Solutions provider takeaway: There are many processes involved in a vCenter Server installation, and this chapter excerpt examines the best practices to successfully complete the implementation. You will also learn how to properly install a vSphere Client and vCenter components, including vCenter Guided Consolidation and vCenter Update Manager.
Install vCenter Server
Now that you have configured a database, you can begin installing vCenter Server. Remember that vCenter Server includes an installation of Microsoft SQL Server 2005 Express Edition, and if a database has not previously been installed, the vCenter installation will provide the ability to set up an initial database.
Installing vCenter Server consists of these steps:
- Prepare for installation.
- Install vCenter Server.
- Install additional components.
- Install vSphere Client.
- Configure vCenter.
About the book
This chapter excerpt on Installing and Configuring vCenter Server (download PDF) is taken from the book VMware vSphere 4 Administration Instant Reference. This book provides information on the ins and outs of vSphere 4 for solution providers. You will learn about vSphere features, vCenter Server best practices for installation and configuration, managing and configuring virtual machines, and how to handle licensing issues.
The vCenter Server best practices steps have been segmented in this way to provide a better logical flow of how the process works. Each step is dependent on the previous task, and all the steps are detailed in the following sections.
Prepare for Installation
Before attempting to install the vCenter Server, make sure that your server meets the following criteria:
- The server must meet the hardware requirements (see Table 3.1).
- The server must be configured with a static IP address.
- The computer name must consist of fewer than 15 characters. To conform with best practice, ensure that the computer name matches the hostname in the fully qualified domain name of the system.
- The system must be joined to a domain, and not a workgroup. This will ensure that when you're using advanced features like the vCenter Guided Consolidation Service, it will be able to find all domains and systems on the network for the purpose of converting physical systems to virtual machines.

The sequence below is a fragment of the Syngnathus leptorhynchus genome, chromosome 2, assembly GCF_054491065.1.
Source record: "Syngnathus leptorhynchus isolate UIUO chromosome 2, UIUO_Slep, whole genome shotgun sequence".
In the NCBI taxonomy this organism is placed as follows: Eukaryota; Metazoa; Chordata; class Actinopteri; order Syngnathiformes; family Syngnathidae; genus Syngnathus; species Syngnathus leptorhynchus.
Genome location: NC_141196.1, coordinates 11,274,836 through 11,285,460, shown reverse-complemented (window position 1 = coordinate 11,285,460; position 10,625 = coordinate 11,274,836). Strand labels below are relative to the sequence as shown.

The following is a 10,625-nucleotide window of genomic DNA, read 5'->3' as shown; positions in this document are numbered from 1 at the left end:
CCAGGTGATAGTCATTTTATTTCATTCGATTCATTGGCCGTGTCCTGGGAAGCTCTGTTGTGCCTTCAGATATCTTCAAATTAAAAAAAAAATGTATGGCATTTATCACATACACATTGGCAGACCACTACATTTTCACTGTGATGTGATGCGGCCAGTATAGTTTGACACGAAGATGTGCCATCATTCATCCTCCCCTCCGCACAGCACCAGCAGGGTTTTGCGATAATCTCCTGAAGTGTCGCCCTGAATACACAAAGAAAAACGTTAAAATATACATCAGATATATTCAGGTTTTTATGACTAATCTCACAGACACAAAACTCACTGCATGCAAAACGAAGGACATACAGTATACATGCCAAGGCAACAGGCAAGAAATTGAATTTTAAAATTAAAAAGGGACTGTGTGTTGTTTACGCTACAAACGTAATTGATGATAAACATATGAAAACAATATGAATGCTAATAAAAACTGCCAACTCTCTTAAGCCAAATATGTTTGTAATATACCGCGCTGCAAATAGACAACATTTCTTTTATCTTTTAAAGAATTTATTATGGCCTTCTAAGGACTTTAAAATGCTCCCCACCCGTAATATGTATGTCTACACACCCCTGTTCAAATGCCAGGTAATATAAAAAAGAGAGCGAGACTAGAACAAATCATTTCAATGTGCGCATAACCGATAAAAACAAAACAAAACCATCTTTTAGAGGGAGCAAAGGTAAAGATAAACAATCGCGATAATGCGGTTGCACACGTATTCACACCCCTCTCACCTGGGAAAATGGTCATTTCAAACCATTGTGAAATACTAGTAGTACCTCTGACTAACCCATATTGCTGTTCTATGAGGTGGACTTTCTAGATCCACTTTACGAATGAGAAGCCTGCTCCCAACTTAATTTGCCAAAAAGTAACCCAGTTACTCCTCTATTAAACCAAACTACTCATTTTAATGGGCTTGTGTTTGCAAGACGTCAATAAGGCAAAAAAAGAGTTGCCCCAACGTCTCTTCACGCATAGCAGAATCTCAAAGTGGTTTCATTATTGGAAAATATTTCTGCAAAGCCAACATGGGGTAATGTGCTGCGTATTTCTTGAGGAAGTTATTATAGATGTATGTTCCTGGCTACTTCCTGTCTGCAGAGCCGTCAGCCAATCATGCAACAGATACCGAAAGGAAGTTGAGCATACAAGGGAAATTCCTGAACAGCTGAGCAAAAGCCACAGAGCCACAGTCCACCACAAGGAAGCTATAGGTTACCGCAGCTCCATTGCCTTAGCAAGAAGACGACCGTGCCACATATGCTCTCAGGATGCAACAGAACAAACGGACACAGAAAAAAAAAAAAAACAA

- A supported database must already be created, unless you're using the bundled SQL Server 2005 Express Edition.
- A valid DSN must exist to allow vCenter Server to connect to the created database.
- The vCenter Server must be able to directly access the hosts it will manage without any type of network address translation between the server and the hosts.
- The vCenter Server must be able to communicate with the ADAM (LDAP) server.
More on VMware virtual server best practices
VMware HA best practices
Using alarms to monitor vSphere performance
Choosing between vCenter Server and vCenter Client
Install vCenter Server
To start leveraging the capabilities and enterprise-class features of vSphere, you must install vCenter Server. The installer will guide you through each step of the process:
- Because VMware does not typically ship software to its customers, to get started you must download the vCenter Server installation media from the VMware site (Figure 3.1). The download area is located at https://www.vmware.com/download/.
Note: To download the software, you must set up an account at the VMware store, which you typically do upon purchase of VMware products. vCenter Server is available in two formats: ISO format (DVD-ROM image file) or a .zip (compressed) file.
Figure 3.1: vCenter 4 Download Links
Either format will install all of the components necessary, but there are differences. The .iso file may need to be burned to a DVD-ROM for the purpose of installing the software, while the .zip file must be extracted to a location large enough to accommodate the decompressed files.